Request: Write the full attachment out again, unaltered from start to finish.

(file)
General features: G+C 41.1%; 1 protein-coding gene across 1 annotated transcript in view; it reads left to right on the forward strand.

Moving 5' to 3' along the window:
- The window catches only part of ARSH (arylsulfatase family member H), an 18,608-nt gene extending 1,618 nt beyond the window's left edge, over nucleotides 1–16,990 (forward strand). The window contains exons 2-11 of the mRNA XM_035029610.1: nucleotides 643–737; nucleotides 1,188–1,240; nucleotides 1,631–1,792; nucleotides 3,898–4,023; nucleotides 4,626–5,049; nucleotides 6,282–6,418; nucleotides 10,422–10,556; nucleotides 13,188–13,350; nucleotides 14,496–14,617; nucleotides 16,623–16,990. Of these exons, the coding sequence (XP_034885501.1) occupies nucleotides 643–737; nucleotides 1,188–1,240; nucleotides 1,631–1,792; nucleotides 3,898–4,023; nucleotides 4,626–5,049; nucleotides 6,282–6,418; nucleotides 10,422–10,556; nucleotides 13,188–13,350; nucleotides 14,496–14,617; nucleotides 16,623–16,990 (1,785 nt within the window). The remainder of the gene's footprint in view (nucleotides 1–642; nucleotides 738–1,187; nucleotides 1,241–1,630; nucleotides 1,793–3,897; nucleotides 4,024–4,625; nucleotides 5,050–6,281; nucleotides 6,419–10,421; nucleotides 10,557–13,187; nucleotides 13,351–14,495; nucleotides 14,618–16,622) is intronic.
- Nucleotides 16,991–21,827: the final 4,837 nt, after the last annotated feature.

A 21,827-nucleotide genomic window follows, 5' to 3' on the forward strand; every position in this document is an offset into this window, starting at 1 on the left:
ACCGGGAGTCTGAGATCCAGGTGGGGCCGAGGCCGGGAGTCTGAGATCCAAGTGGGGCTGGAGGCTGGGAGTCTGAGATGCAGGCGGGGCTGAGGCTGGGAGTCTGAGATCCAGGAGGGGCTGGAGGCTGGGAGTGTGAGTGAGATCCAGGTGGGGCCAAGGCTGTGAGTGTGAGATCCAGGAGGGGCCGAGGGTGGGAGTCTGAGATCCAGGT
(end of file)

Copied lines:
General features: G+C 41.1%; 1 protein-coding gene across 1 annotated transcript in view; it reads left to right on the forward strand.

Moving 5' to 3' along the window:
- The window catches only part of ARSH (arylsulfatase family member H), an 18,608-nt gene extending 1,618 nt beyond the window's left edge, over nucleotides 1–16,990 (forward strand). The window contains exons 2-11 of the mRNA XM_035029610.1: nucleotides 643–737; nucleotides 1,188–1,240; nucleotides 1,631–1,792; nucleotides 3,898–4,023; nucleotides 4,626–5,049; nucleotides 6,282–6,418; nucleotides 10,422–10,556; nucleotides 13,188–13,350; nucleotides 14,496–14,617; nucleotides 16,623–16,990. Of these exons, the coding sequence (XP_034885501.1) occupies nucleotides 643–737; nucleotides 1,188–1,240; nucleotides 1,631–1,792; nucleotides 3,898–4,023; nucleotides 4,626–5,049; nucleotides 6,282–6,418; nucleotides 10,422–10,556; nucleotides 13,188–13,350; nucleotides 14,496–14,617; nucleotides 16,623–16,990 (1,785 nt within the window). The remainder of the gene's footprint in view (nucleotides 1–642; nucleotides 738–1,187; nucleotides 1,241–1,630; nucleotides 1,793–3,897; nucleotides 4,024–4,625; nucleotides 5,050–6,281; nucleotides 6,419–10,421; nucleotides 10,557–13,187; nucleotides 13,351–14,495; nucleotides 14,618–16,622) is intronic.
- Nucleotides 16,991–21,827: the final 4,837 nt, after the last annotated feature.

A 21,827-nucleotide genomic window follows, 5' to 3' on the forward strand; every position in this document is an offset into this window, starting at 1 on the left:
ACCGGGAGTCTGAGATCCAGGTGGGGCCGAGGCCGGGAGTCTGAGATCCAAGTGGGGCTGGAGGCTGGGAGTCTGAGATGCAGGCGGGGCTGAGGCTGGGAGTCTGAGATCCAGGAGGGGCTGGAGGCTGGGAGTGTGAGTGAGATCCAGGTGGGGCCAAGGCTGTGAGTGTGAGATCCAGGAGGGGCCGAGGGTGGGAGTCTGAGATCCAGGT